As a child, I went to a Jewish day school. Half our days were spent studying math and English and social studies, the other half we spent learning Hebrew and Hebrew Bible and the commentaries. For the Jewish studies, our teachers were rabbis. Nobody gave anybody a Christmas gift. In fact, I got all my Christmas information from TV commercials and so I thought the only people who gave each other gifts were immediate family members and the aunt who came for dinner with a platter of cookies and a twinkle in her eye.
By the time my own kids were in preschool, I had enough Christmas experience to know that the gift giving extended way beyond just families, so when the email about holiday gifts went out, I was prepared and relieved for the direction from the school. But not every school tells parents who want to give a holiday gift what to give. Enter the blogosphere. Because there are teachers our there blogging who will tell you.And according to those blogging teachers, the simplest gifts are the most deeply appreciated. A sincere thank you from a parent or guardian, a homemade note from a child, these are meaningful gifts with deep value and no storage requirements.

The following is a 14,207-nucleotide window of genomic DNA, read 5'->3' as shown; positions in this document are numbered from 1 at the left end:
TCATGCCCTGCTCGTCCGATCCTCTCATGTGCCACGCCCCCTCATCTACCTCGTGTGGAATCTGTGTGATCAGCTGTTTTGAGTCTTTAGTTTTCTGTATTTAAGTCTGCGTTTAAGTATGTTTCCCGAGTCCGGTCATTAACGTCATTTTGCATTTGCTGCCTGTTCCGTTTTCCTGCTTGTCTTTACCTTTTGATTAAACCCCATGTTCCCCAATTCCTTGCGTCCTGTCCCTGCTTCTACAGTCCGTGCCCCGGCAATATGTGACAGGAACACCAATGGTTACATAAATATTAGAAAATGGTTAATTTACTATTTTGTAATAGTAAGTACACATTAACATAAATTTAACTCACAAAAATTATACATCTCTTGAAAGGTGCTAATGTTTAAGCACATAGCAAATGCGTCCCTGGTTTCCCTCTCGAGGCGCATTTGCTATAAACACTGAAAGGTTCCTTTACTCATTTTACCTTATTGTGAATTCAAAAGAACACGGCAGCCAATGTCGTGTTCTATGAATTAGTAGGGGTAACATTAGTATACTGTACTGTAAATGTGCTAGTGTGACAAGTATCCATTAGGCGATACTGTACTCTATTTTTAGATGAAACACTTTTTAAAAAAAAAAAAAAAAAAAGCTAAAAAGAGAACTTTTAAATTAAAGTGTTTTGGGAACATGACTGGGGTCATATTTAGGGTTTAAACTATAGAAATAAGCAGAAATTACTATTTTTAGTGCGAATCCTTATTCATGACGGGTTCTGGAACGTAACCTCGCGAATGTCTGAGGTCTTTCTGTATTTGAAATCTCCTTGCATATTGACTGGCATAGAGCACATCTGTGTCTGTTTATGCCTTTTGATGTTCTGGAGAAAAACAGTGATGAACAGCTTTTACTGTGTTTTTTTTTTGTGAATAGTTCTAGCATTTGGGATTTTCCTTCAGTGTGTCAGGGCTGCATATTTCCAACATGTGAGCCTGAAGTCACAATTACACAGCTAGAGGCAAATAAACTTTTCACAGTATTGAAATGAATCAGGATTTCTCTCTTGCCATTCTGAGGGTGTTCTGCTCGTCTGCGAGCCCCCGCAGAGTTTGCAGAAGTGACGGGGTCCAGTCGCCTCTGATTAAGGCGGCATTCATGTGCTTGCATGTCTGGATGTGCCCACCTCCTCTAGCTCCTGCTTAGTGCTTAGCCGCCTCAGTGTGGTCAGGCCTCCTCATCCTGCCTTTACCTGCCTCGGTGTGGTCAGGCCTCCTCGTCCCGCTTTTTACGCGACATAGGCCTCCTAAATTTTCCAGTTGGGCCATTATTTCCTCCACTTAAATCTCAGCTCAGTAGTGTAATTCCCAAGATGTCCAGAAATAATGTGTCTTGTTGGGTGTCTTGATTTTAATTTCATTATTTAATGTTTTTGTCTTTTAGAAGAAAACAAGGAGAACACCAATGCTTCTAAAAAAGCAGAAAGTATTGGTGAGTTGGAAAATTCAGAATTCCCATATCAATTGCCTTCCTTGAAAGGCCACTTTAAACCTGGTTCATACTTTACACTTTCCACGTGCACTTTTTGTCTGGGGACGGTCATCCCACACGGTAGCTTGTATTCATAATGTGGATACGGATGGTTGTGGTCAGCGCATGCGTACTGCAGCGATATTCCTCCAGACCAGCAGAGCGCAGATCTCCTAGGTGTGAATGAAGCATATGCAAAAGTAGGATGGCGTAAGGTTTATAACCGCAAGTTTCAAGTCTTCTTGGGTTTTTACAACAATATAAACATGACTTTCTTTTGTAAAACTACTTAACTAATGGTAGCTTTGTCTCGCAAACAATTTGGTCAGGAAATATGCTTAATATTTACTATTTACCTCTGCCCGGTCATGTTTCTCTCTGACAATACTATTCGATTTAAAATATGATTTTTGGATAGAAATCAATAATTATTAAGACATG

As for actual, physical, wrappable gifts, teachers like things they can us in the classroom. Like classroom supplies. Post-Its (which are expensive!) and highlighters and crayons. Books, used and new, donated to the library and art supplies are always, always welcome. Student subscriptions to educational magazines are also welcome. In this age of slashed budgets, no school item can be taken for granted.
I would add to this list that a donation to the school itself in honor of the teacher, or to a local public library system, or to a cause you know a teacher supports always counts as a thoughtful gift.
And what teachers don’t want to unwrap during the holidays? Candles. Tchotchkes. Clothing. And, finally, the one that broke my cookie-baking heart, home made food. Apparently, there have been just too many poisoning incidents for teachers to feel safe eating the home baked goodies.
The bottom line: Whatever you choose for Christmas giving, think ‘Thank You’ and not ‘Mug.’